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Thomas and Nancy / In Bristol There Lived a Fair Damsel
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Elizabeth Bristol Greenleaf collected Thomas and Nancy in 1920 from Bryant Galliott at Sally’s Cove, Newfoundland. It is printed in her and Grace Yarrow Mansfield’s 1933 book Ballads and Sea-Songs of Newfoundland.
Anita Best sang In Bristol There Lived a Fair Damsel at the Fife Traditional Singing Festival, Collessie, Fife in May 2006. This recording was included in the following year on the festival’s anthology Some Rants o’ Fun (Old Songs & Bothy Ballads Volume 3). The album’s booklet noted:
Anita learnt this song from her cousin Lily in her younger days at home in one of the fishing outports of Newfoundland—on Merasheen island in Placentia Bay. It is a rare traditional song (Roud 916) which probably has its origin in England in the early 1800s with versions also known from Nova Scotia, Ontario, Gloucestershire and from Ireland.
Finest Kind sang Thomas and Nancy on their 2010 album For Honour & for Gain. They noted:
In the spring of 1920, Elisabeth Bristol of New York City arrived by skiff in the tiny community of Sally’s Cove on the northwest coast of Newfoundland. Bristol was 24 years old, three years out of Vassar College, and she had volunteered to teach for the summer at the local school. She spent her first evening at her lodgings receiving people who dropped by to s““see the teacher.” As she settled into bed afterwards, something magical happened. “There floated in on the fragrant air,” Bristol wrote home, “the most beautifully haunting melody I think I have ever heard, sung by three or four rough heavy boys’ voices, swelling out on the climaxes and indistinguishable in between. I hopped up and peeped out in time to see them swaying along in rhythm, clumping in their rubber boots. This is Sally’s Cove, unless I am mistaken, wild, rough, and untrained, but with a most moving melody.” Eight years later Bristol, now Mrs. Greenleaf, returned to Newfoundland to collect songs in a more formal way. In Sally’s Cove, she asked for the song she’d heard that first night. This time, she wrote it down.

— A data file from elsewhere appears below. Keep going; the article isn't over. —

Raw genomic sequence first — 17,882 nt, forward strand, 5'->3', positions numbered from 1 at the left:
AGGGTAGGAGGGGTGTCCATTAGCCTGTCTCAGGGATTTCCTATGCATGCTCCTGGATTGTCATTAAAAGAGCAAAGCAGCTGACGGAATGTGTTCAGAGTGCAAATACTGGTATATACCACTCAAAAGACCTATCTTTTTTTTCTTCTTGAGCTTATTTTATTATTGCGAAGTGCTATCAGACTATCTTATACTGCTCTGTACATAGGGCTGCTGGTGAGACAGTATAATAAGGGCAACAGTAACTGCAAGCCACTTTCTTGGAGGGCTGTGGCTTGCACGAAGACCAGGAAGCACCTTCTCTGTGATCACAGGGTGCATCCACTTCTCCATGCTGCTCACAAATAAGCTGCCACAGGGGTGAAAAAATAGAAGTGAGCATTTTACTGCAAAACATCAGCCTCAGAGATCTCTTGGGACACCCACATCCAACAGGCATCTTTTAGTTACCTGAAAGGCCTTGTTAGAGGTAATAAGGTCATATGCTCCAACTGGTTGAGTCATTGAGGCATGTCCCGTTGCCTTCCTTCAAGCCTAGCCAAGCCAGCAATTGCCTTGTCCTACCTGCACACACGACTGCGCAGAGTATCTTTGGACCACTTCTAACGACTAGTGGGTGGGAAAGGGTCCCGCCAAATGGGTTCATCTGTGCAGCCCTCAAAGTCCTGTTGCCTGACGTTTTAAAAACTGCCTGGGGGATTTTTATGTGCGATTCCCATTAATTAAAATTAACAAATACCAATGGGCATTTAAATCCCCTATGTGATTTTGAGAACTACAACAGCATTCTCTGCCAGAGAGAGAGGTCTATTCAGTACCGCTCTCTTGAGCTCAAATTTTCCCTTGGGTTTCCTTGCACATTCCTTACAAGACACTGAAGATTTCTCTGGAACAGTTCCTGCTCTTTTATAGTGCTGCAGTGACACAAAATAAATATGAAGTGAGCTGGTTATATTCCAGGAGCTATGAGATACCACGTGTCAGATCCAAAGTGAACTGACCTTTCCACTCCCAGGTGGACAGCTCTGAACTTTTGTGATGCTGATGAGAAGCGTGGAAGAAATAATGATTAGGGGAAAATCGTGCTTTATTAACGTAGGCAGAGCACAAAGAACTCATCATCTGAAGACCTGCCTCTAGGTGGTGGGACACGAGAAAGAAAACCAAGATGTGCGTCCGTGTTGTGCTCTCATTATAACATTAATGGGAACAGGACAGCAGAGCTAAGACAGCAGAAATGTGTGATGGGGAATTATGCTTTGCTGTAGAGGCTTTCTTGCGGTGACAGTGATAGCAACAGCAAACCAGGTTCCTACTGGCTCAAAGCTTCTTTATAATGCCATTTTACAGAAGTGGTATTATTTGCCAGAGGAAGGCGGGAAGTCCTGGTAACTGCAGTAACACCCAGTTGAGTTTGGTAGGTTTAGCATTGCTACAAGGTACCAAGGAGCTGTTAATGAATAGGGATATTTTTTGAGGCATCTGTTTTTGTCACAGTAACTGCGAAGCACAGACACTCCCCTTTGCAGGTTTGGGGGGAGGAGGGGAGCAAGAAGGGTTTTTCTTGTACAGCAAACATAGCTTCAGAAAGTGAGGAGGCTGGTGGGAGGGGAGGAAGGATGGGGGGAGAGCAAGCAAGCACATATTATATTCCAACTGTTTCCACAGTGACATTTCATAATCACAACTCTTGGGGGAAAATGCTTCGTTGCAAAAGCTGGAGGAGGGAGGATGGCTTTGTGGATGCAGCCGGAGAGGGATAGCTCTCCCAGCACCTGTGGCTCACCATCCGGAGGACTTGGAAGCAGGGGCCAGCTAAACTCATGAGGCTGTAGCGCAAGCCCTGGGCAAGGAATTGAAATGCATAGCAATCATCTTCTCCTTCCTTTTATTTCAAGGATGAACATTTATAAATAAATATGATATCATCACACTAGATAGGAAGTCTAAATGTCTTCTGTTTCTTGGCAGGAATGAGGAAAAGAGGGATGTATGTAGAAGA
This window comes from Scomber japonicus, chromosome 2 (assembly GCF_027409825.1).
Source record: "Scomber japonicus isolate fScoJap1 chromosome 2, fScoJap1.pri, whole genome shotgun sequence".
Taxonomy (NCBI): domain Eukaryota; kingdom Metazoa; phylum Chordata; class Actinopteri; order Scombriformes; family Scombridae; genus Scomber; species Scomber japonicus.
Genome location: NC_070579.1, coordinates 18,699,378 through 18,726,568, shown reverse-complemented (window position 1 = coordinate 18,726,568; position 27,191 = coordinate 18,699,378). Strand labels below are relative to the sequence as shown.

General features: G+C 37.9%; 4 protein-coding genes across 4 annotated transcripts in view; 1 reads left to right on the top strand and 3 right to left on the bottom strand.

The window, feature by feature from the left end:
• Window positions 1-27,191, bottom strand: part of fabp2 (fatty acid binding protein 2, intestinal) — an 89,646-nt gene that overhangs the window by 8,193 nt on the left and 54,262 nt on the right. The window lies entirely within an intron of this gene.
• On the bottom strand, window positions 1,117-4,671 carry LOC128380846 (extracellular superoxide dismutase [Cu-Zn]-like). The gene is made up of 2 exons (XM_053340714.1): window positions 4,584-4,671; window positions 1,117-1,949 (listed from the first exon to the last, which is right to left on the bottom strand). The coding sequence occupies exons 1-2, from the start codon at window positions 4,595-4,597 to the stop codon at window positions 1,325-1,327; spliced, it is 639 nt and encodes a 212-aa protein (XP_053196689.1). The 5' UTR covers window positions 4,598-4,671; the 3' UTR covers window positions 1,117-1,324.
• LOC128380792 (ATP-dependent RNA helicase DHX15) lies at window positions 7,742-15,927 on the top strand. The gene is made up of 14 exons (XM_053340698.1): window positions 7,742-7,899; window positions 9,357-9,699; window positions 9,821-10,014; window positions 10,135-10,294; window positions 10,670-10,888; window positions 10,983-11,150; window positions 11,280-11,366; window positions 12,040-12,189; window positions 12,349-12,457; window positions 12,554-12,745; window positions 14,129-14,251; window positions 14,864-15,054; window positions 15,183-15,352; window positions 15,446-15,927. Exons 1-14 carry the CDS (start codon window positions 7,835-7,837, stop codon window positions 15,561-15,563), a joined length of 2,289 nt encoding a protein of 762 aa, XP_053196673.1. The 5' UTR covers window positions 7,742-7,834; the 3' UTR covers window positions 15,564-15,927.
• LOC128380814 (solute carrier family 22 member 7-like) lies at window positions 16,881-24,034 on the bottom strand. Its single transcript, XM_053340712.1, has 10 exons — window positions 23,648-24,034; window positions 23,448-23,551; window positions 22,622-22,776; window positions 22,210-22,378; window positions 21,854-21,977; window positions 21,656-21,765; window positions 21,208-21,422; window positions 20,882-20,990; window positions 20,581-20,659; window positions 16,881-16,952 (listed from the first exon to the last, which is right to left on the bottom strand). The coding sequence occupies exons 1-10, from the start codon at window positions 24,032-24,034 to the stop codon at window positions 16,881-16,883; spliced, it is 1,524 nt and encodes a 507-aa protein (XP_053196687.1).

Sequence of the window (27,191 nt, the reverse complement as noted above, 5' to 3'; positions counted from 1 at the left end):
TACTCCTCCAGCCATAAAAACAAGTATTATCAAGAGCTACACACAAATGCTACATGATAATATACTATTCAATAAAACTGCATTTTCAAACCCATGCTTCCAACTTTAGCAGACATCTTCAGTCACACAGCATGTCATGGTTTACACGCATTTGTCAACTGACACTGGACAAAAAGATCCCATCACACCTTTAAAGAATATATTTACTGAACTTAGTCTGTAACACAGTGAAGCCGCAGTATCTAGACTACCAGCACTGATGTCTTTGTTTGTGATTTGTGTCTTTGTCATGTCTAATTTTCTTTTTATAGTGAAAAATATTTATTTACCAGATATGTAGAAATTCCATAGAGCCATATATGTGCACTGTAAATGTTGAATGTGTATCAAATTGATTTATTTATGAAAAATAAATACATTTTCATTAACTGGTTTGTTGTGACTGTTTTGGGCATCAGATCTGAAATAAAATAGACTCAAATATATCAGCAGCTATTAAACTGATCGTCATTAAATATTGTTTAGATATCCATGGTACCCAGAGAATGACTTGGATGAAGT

Anita Best sings In Bristol There Lived a Fair Damsel
In Bristol there lived a fair damsel,
And she being a beauty most bright;
A sailor he loved her fond company,
Far dearer than he loved his own life.
Now when her old father he heard it,
Unto his fair daughter did say,
“I’ll send you straight way to the country,
And I’ll send your fond sailor to sea.”
The bosun’s loud whistle was sounding,
Causing Thomas and Nancy to part;
She fell on the beach broken hearted,
While the tears from her blue eyes did start.
Thomas pressed this fair maid to his bosom,
While the tears down her face fast they fell;
He kissed her pale lips and they parted,
And he bid her a loving farewell.
Now his boat reached the port and returning,
Like a seabird she danced o’er the foam;
While Thomas lay on his soft pillow,
Dreamt of Nancy, his parents and home.
There was lightning and loud claps of thunder,
There was lightning flashed over the main;
A rock split our good ship asunder,
And the crew met a watery grave.
To the beach, to the beach Nancy oft had visited,
She beheld a most terrible sight;
’Twas the corpse of her Thomas they carried,
To the place where they oft time had played.
Next day there were two loyal lovyers,
And they both were cut down in their bloom;
It was said that they loved one another,
They were both buried into one tomb.
Finest Kind sing Thomas and Nancy
When the bosun’s loud whistle keeps sounding,
Causing Nancy and Thomas to part,
As she stood on the beach broken-hearted,
The tears from her blue eyes did start.
“O Thomas, o Thomas,” cried Nancy,
“When you’re roving far over the foam,
Think of Nancy your loyal true lovyer,
Think of Nancy and your paryents and home.”
Our good ship sailed over the ocean,
Like a seagull went over the foam,
And Thomas lay on his down pillow,
Dreamed of Nancy and his paryents and home.
Our good ship sailed over the ocean,
Like a seagull on the billows was tossed,
And the rocks broke our good ship in sunder,
And our good ship and the cargo was lost.
As Nancy was roaming the bide-way
In the place where she oft roved before,
She saw the cold corpse of her Thomas
A-floating along by the shore.
She kissed his pale lips to her sorrow,
And she kissed them again to her grief,
And before the sun rose on the morrow,
To you, Nancy, death brought relief.
Come all you young maids that goes courting,
That never object any grief,
Be like Nancy, that loyal true lovyer,
That died with her Thomas so brave.